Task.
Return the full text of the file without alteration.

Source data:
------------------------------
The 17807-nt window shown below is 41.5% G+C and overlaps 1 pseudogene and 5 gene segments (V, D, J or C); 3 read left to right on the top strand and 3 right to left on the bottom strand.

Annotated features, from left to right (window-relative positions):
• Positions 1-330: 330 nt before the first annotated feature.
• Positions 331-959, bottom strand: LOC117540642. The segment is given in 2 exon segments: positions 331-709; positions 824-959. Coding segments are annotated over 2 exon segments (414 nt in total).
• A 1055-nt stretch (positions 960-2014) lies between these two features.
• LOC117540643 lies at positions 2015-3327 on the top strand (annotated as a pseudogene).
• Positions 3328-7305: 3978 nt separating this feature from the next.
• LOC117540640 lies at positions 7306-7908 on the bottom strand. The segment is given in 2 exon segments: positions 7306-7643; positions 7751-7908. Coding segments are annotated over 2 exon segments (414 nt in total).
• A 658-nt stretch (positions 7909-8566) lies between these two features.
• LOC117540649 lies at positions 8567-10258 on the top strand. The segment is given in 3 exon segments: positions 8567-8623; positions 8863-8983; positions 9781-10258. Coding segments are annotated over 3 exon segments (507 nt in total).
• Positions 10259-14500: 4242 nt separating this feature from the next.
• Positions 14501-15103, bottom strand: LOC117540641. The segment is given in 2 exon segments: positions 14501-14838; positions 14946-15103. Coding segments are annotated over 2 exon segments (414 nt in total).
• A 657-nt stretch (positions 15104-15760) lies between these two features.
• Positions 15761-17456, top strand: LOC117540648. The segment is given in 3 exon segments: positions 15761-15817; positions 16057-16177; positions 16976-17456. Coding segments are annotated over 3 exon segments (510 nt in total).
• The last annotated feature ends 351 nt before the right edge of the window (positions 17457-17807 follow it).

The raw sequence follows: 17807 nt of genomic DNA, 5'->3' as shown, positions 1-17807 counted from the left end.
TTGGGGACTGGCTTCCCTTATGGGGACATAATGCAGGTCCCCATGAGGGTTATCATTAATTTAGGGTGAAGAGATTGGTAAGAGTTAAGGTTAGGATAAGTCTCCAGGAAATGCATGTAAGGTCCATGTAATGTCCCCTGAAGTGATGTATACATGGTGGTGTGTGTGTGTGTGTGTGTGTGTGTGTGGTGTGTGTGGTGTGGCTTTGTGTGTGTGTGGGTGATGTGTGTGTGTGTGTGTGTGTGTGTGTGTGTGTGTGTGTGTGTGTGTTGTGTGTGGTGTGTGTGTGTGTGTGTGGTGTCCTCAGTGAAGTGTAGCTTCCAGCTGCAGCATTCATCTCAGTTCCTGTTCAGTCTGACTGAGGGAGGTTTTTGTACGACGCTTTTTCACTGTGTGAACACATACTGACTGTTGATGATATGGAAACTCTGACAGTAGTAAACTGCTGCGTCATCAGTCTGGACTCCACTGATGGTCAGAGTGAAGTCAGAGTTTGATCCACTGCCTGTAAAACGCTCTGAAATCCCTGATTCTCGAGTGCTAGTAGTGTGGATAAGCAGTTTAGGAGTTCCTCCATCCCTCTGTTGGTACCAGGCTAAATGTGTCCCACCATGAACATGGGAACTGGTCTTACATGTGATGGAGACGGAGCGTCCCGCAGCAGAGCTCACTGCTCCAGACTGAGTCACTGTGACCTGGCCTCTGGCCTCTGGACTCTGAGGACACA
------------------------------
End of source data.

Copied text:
The 17807-nt window shown below is 41.5% G+C and overlaps 1 pseudogene and 5 gene segments (V, D, J or C); 3 read left to right on the top strand and 3 right to left on the bottom strand.

Annotated features, from left to right (window-relative positions):
• Positions 1-330: 330 nt before the first annotated feature.
• Positions 331-959, bottom strand: LOC117540642. The segment is given in 2 exon segments: positions 331-709; positions 824-959. Coding segments are annotated over 2 exon segments (414 nt in total).
• A 1055-nt stretch (positions 960-2014) lies between these two features.
• LOC117540643 lies at positions 2015-3327 on the top strand (annotated as a pseudogene).
• Positions 3328-7305: 3978 nt separating this feature from the next.
• LOC117540640 lies at positions 7306-7908 on the bottom strand. The segment is given in 2 exon segments: positions 7306-7643; positions 7751-7908. Coding segments are annotated over 2 exon segments (414 nt in total).
• A 658-nt stretch (positions 7909-8566) lies between these two features.
• LOC117540649 lies at positions 8567-10258 on the top strand. The segment is given in 3 exon segments: positions 8567-8623; positions 8863-8983; positions 9781-10258. Coding segments are annotated over 3 exon segments (507 nt in total).
• Positions 10259-14500: 4242 nt separating this feature from the next.
• Positions 14501-15103, bottom strand: LOC117540641. The segment is given in 2 exon segments: positions 14501-14838; positions 14946-15103. Coding segments are annotated over 2 exon segments (414 nt in total).
• A 657-nt stretch (positions 15104-15760) lies between these two features.
• Positions 15761-17456, top strand: LOC117540648. The segment is given in 3 exon segments: positions 15761-15817; positions 16057-16177; positions 16976-17456. Coding segments are annotated over 3 exon segments (510 nt in total).
• The last annotated feature ends 351 nt before the right edge of the window (positions 17457-17807 follow it).

The raw sequence follows: 17807 nt of genomic DNA, 5'->3' as shown, positions 1-17807 counted from the left end.
TTGGGGACTGGCTTCCCTTATGGGGACATAATGCAGGTCCCCATGAGGGTTATCATTAATTTAGGGTGAAGAGATTGGTAAGAGTTAAGGTTAGGATAAGTCTCCAGGAAATGCATGTAAGGTCCATGTAATGTCCCCTGAAGTGATGTATACATGGTGGTGTGTGTGTGTGTGTGTGTGTGTGTGTGGTGTGTGTGGTGTGGCTTTGTGTGTGTGTGGGTGATGTGTGTGTGTGTGTGTGTGTGTGTGTGTGTGTGTGTGTGTGTGTGTTGTGTGTGGTGTGTGTGTGTGTGTGTGGTGTCCTCAGTGAAGTGTAGCTTCCAGCTGCAGCATTCATCTCAGTTCCTGTTCAGTCTGACTGAGGGAGGTTTTTGTACGACGCTTTTTCACTGTGTGAACACATACTGACTGTTGATGATATGGAAACTCTGACAGTAGTAAACTGCTGCGTCATCAGTCTGGACTCCACTGATGGTCAGAGTGAAGTCAGAGTTTGATCCACTGCCTGTAAAACGCTCTGAAATCCCTGATTCTCGAGTGCTAGTAGTGTGGATAAGCAGTTTAGGAGTTCCTCCATCCCTCTGTTGGTACCAGGCTAAATGTGTCCCACCATGAACATGGGAACTGGTCTTACATGTGATGGAGACGGAGCGTCCCGCAGCAGAGCTCACTGCTCCAGACTGAGTCACTGTGACCTGGCCTCTGGCCTCTGGACTCTGAGGACACA